8. Festive Question Alert: The Wet Bandits are attempting to rob your suburban home while your entire family has left for vacation without you. Which 3 Clemson players do you choose to help you defend the family home with a series of hilarious and murderous-if-this-were-real-life booby traps? Please explain your reasoning for each choice, and also whether or not you and the crew will ultimately need the elderly neighbor — who may or may not be the South Bend Shovel Slayer — to come by and save you from the bandits in the end.

Tom Dianora: Ha! I probably don’t really need help, not because I’d be incredibly skilled in this situation, but because the Wet Bandits are idiots. Having said that, I’d go with Bryan Bresee, K.J. Henry, and Darien Rencher.

Bresee, if the booby traps don’t stymie Harry and Marv, is a huge, athletic defensive tackle (and last year’s No. 1 recruit per 247Sports) who could physically crush the Wet Bandits if that’s what it came down to. Henry seems to be a real Renaissance man beyond his football exploits, as he can make some mean homemade ravioli, among other things.* So our squad could definitely make use of that type of versatility, creativity, and ingenuity in setting the booby traps. Lastly, Rencher was this year’s winner of the Disney Spirit Award, so his leadership and positive attitude would be immensely beneficial.

NCAA Football: Pittsburgh at Clemson Ken Ruinard-USA TODAY Sports

With this trio plus yours truly, we have the Wet Bandits defeated from all angles. I really don’t see the need for the elderly neighbor/South Bend Shovel Slayer to help us, but it’s good to know he’s there as insurance.

*Pat Rick Editor’s Note: this is the second time in as many Q&As with as many STS writers that K.J. Henry’s homemade ravioli has been brought up. I need him to host a cooking show with his teammates like I need air to breathe.

9. Okay, prediction time: who wins, what is the score, and show your work.

Tom Dianora: Immediately coming out of the Nov. 7 double-overtime loss to Notre Dame, I felt that if Clemson could almost win that game while shorthanded and despite making some brutal mistakes, then the Tigers would win rather handily in a rematch, assuming they would be healthier.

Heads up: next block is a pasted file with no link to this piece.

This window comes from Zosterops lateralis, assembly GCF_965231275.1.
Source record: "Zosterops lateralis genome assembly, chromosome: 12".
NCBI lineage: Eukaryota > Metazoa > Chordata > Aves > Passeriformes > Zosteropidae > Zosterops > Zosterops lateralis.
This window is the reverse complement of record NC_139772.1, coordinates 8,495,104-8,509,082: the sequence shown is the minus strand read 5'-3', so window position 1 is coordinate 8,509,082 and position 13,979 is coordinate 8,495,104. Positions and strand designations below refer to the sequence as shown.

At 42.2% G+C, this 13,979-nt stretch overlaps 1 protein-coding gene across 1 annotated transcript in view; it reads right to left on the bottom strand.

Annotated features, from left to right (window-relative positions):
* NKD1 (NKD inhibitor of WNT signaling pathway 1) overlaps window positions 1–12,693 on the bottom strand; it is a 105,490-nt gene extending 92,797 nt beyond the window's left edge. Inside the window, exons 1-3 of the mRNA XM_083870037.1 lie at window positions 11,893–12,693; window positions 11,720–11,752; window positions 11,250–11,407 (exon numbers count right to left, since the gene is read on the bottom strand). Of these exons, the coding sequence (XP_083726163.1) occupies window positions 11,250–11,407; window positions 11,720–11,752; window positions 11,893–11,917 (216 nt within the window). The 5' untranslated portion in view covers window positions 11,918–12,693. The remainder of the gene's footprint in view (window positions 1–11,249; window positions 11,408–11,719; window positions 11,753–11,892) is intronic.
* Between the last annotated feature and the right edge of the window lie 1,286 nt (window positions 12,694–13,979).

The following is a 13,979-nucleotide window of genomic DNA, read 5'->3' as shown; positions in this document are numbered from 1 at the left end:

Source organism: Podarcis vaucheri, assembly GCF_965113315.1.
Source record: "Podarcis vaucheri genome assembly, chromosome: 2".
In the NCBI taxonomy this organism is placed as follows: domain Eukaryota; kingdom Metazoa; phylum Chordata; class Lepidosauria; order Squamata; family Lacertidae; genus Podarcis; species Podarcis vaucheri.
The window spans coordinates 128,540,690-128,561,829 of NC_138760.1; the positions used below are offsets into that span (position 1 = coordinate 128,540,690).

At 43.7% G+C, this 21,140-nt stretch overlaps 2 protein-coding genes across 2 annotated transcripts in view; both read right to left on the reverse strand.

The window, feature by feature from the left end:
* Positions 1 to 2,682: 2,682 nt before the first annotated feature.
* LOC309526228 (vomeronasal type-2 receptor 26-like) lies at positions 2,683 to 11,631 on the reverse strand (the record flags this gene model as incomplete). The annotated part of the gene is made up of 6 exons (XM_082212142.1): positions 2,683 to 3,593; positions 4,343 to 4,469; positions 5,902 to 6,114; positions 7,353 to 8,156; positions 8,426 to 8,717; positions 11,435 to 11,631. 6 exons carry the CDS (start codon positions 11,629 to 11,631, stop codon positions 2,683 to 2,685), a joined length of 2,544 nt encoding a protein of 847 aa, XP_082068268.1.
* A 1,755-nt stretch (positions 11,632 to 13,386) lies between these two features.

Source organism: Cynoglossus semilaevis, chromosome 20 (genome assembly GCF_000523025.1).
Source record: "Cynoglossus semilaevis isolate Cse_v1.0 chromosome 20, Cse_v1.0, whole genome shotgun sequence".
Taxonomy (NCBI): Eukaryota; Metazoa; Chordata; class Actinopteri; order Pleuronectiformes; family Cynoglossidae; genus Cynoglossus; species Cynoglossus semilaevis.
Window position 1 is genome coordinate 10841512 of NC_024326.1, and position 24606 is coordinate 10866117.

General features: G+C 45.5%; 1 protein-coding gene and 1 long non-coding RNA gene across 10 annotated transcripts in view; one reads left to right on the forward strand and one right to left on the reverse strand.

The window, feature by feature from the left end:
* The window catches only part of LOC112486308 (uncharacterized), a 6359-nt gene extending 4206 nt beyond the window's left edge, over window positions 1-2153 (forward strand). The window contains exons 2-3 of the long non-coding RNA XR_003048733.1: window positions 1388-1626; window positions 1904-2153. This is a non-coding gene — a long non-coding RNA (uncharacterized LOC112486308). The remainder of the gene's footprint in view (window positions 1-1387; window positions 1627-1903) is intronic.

Now that time has arrived; sure, the Tigers are not fully healthy, but A) is anyone at this time of year? and B) they are in much better shape this time around, with numerous key players returning this time. But Notre Dame has seemingly improved coming out of that game on Nov. 7, particularly Book and the offense.

So, at this point, I don’t think it will be an absolute blowout, but I do think that Clemson will ultimately pull away and win this one. Lawrence and Etienne will create a more effective rushing attack with the zone-read game, Lawrence will also do damage through the air, and the defense will have a more consistent effort in containing Book and the Irish’s running game, even though they won’t be perfect.

Clemson 35, Notre Dame 24



Due to some of the...lacking...answers provided to me early in the season, and because asking this question every week is 75% just for me anyway, I chose to not bother Tom with this question and instead just give you my personal favorite names on the Tigers roster.

PLOT TWIST: I already did that back in November with Ryan Kantor. So, I decided to make it a full “Best Names in the Game” list instead, adding ND players and opening it up to both staffs as well. There’s an embarrassment of riches when it comes to great names in these two programs, so please enjoy my Top 30 names and a BUNCH of honorable mentions to boot:

  1. Clemson QB Taisun Phommachanh
  2. Clemson WR Ajou Ajou
  3. Notre Dame RB C’Bo Flemister
  4. Clemson Director of Football Projects & External Affairs — Thad Turnispeed
  5. Clemson Defensive Ends Coach — Lemanski Hall
  6. Notre Dame TE Tommy Tremble
  7. Clemson DT Ruke Orhorhoro
  8. Notre Dame LS Axel Raarup
  9. Notre Dame S Litchfield Ajavon
  10. Clemson DT Etinosa Reuben
  11. Clemson RB Lyn-J Dixon
  12. Clemson S Lannden Zanders
  13. Clemson RB Chez Mellusi
  14. Notre Dame OL Hunter Spears
  15. Notre Dame DL Ovie Oghoufo
  16. Clemson DL DeMonte Capehart
  17. Clemson WR Hamp Greene
  18. Notre Dame DL Giovanni Ghilotti
  19. Clemson Assistant Director of Football Video Operations — Jayse McQuaig
  20. Clemson LB Baylon Spector
  21. Notre Dame DL Nana Osafo-Mensah
  22. Notre Dame Analyst, Special Teams — Asauni Rufus
  23. Clemson WR Hampton Earle
  24. Clemson TE Sage Ennis
  25. Clemson QB D.J. Uiagalelei
  26. Notre Dame DL Adetokunbo Ogundeji
  27. Clemson Head Coach — Dabo Swinney
  28. Notre Dame RB Jafar Armstrong
  29. Notre Dame LB Jeremiah Owusu-Koramoah
  30. Notre Dame DL Myron Tagovailoa-Amosa

Honorable Mention, Clemson: TE J.C. Chalk, QB Hunter Helms, CB Mario Goodrich, OL Walker Parks, OL Paul Tchio, OT Jackson Carman, LB Mike Jones Jr., S Bubba McAtee, OL Mac Cranford, DT Nyles Pinckney, Director of Football Coaching Video Henry Guess

Honorable Mention, Notre Dame: LB Marist Liufau, PK Dawson Goepferich, LB Osita Ekwonu, DL Alexander Ehrensberger, DL Aidan Keanaaina, DL Zane Heemsoth, TE George Takacs, TE Michael Mayer, CB TaRiq Bracy, OL Zeke Correll, LB Jack Lamb, Senior Staff Assistant Joy McCausland, Assistant Director of Football Operations Tyler Plantz


I wanna give a massive shout-out to Tom for answering all my questions — especially for his thoughtful response to my Home Alone scenario.

Make sure you head over to Shakin The Southland to check out Tom’s work along with the rest of the STS crew, serving up any and all key insights you’ll need about the Irish’s ACCCG opponent this week. You can even check out my ramblings answering Tom’s Q&A while you’re there!

Also, make sure to toss both the site and Tom some follows on Twitter — they’re excellent and entertaining folks and can provide you with any and all urgent updates on Clemson prior to Saturday’s battle.

That’s all for now, folks — GO IRISH!!!!!!!!!